TM - Could you possibly elaborate on your interest in the transforming of the quotidian that you touched upon in your answer to my last question?
CB - Only slightly, I hope to keep these motifs abstract and loose, some you may recognise, others will have been mutated so that you don’t.
TM - I’m also interested in hearing more about your position on what you called the: “…modern over sensualising of space and form, and the marketing of that desire into a commercial realm.” As an artist, where do you place your position within that?
CB - I think I take more of a position of intrigue and interest than pure criticality, but of course, there is a critical nature formed in the work towards these themes too.
Trends, and the movement and transformation of trends, provide a lot of material for me to work with. The transformation of once avant-garde ideas into the more mainstream realm is a swift and all-encompassing process in Todays’ world. I feel like trends are almost taken to the point of saturation by the media very quickly, and then we are forced to retract and re-group. The cycle is always spinning and the ‘new’ is always emerging.
The particular trends I have been interested in are those based around interior design, domestic and commercial interiors, and everything related with that: the seductive selling of a modern identity through decor and objects. I’ve noticed a lot recently how the advertising of design products is blurring into a much more abstract realm more akin to art. Function seems to be taking a slight back seat in the rise of the more multi-disciplinary object and a more abstract display.
TM - You mentioned that you’ve been: “…looking a lot at the specifics of manufacture and the underlying craft within that.” This led me to think of the classic, oppositional relationship between craft and art that so spurred on Modernism. Is this rhetoric something present in your work and, if so, in what way do you feel this exploration is important to contemporary times?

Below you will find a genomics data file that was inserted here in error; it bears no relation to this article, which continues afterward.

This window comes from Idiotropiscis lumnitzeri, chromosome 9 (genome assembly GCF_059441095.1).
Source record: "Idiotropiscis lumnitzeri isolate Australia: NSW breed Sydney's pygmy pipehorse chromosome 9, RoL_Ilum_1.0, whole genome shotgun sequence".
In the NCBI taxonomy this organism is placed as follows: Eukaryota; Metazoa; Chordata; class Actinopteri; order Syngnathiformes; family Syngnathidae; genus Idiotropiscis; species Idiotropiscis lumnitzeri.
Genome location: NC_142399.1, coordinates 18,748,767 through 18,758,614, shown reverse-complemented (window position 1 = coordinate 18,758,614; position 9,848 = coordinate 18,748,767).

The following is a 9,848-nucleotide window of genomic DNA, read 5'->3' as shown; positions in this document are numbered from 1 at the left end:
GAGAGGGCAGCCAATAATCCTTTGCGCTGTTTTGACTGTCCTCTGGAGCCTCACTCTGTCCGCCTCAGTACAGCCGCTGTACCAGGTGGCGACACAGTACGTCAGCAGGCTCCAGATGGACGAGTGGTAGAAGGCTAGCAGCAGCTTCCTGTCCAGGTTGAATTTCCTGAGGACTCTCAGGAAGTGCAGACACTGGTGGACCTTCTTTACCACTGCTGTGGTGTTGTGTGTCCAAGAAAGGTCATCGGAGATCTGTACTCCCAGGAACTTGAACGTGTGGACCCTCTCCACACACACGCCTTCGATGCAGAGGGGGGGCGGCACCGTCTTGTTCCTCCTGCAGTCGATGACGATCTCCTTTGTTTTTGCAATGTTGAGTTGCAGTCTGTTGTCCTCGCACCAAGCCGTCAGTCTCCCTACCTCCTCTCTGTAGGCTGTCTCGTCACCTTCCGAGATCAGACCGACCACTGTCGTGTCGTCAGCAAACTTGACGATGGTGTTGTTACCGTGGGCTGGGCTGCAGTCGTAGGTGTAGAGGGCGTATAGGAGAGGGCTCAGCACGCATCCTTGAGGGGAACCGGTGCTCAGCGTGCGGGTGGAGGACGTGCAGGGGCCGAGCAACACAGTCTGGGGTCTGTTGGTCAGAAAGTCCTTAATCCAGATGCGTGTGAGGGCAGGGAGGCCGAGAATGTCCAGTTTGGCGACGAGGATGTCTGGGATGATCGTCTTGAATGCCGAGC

CB - My exploration definitely seeks to question this relationship further. I think the way to put it for me, would be that in my work craft and art have a friendship where one scratches the others back. I think in truth this reflects a lot of the ways in which craft and art interact in the wider world too. Of course, there is a choice at some point about how far down which branch you want to go, but I don’t think they are completely divided disciplines. Both can be possible in the making of interesting work, whether it be shown in a more art or craft context.|
Sometimes there is snobbery towards craft in the art world, but craft is everywhere we look, and I don’t think art world inhabitants should so readily undermine it.
TM - Carrying on from my last question, I’m interested in the idea of labour, both affective and physically which, to me, your work appears to discuss. I come to this from your discussion of 'crafted interiors’ and your meticulous interrogation of materials. Is this something that you feel is an active concern in your work and if so, could you elaborate on this?
CB - I think the physical labour is more of a pre-requisite of my work than a concern. I’m very much concerned with making, and with that there comes an undeniable physicality that the work emits and carries with it.
TM - Where do you see this avenue of investigation taking you from here?
CB - I feel like there is a lot to digest from ‘Dream On’, so it’s hard to say at present. Certainly further development into the language between metal and specific cast forms, structure, detail and stripped back material pairings.
TM - Finally, what have you got coming up?
CB - A brief pause before getting back into the workshop.
Interview by Charlotte Barnard.